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Switching off your smartphone at night makes you more productive

Date

Mahesh Sharma

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Researchers have found a link between 'always-on' work and drop in productivity.

Researchers have found a link between 'always-on' work and drop in productivity.

Answering work emails at all hours may seem like productive behaviour but you are robbing yourself of downtime,and risk triggering a downward cycle that could ultimately threatening the very job you're so busy trying to save.

Google considers it a big enough problem that it has dedicated a special team of PhD researchers to gather meaningful data on work/life balance. The gDNA project recently found that 70 per cent of 4000 of the search engine giant's employees could not resist working on their smartphones and laptops once they had left the office. Worse, half of this group wants to switch off but can't.

"[The 70 per cent] not only find themselves checking email all evening, but pressing refresh on GMail again and again to see if new work has come in," said Laszlo Bock, Google senior vice-president of people operations. said.

"The fact that such a large percentage of Google’s employees wish they could separate from work but aren’t able to is troubling,"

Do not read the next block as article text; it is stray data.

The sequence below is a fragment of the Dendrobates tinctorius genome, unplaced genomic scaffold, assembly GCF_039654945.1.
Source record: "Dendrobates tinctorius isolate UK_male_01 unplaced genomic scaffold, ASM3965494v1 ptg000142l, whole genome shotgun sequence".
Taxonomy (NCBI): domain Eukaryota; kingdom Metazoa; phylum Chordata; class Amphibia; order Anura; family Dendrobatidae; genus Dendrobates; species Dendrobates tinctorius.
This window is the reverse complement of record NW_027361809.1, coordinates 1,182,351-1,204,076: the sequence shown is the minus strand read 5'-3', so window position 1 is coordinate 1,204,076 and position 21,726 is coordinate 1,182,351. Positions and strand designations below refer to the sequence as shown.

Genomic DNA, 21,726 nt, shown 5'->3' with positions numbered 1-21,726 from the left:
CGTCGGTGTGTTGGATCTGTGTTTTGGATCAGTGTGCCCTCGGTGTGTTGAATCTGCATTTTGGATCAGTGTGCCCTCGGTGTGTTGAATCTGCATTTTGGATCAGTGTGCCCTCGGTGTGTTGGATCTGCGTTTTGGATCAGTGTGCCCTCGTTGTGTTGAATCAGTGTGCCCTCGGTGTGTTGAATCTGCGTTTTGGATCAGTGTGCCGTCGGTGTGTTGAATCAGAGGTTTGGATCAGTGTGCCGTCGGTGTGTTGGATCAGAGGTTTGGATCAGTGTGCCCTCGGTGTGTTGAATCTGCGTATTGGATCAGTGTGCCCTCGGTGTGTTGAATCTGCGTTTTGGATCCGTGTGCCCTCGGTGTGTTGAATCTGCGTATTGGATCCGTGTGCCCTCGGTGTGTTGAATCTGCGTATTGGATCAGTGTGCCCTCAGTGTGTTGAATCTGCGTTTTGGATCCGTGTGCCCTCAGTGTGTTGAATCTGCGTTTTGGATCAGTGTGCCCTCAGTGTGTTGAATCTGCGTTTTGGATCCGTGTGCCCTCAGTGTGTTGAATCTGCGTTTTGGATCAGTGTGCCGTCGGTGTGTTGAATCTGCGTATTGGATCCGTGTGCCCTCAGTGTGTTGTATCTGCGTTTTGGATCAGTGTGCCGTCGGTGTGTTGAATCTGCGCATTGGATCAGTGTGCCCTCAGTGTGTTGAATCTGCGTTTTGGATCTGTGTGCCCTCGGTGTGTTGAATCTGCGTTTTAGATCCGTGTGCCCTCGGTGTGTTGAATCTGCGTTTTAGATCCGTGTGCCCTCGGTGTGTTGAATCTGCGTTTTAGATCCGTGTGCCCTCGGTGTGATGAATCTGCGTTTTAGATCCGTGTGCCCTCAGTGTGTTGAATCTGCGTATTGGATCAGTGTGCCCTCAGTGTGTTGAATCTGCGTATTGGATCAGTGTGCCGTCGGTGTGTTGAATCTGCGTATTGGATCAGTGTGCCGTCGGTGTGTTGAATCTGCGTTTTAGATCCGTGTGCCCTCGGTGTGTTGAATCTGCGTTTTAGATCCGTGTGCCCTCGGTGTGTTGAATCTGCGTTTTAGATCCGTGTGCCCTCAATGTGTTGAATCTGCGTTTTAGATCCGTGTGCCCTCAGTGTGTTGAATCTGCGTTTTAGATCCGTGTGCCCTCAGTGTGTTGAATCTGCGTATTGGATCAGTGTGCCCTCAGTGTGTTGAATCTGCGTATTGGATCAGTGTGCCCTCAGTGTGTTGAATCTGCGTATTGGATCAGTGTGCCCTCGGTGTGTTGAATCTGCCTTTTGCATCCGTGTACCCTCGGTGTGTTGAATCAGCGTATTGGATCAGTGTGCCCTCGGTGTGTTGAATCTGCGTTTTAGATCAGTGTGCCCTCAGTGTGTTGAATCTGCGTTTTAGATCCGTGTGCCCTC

In another study Consequences of late-night smartphone use and sleep, researchers from Washington, Florida and Michigan State universities found that using smartphones before bed disturbs sleep, negatively affects work and accelerates "ego depletion", which refers to people's capacity to self-regulate behaviour and act positively and productively.

The study asked managers and workers whether they used their phone after 9pm, before going to bed about 11pm, how they felt the next morning, for example, "I feel very drained", and about their engagement at work, for example, "I forgot everything else around me".

The results supported a number of the researchers' hypotheses, including that "smartphone use for work at night disrupted sleep that night, which was associated with greater depletion the next morning and less engagement during the workday".

It suggested that smartphones are different from tablets and laptops because their always-on, invasive nature means that we don't fully detach from work.

University of Washington assistant professor Christopher Barnes worked on the study and agreed that smartphone use before bed could trigger a downward cycle of ego depletion, where poor sleep causes people to be less productive at work, increasing stress and inducing worse sleep patterns, and so on.

But, he said, there was no data to prove the full cycle repeats.

"We do know that poor sleep harms productivity at work. We do know that problems at work lead to stress that follows employees home. And we do know that stress makes it more difficult to fall asleep. So it is likely many people are caught in such a loop," Professor Barnes said.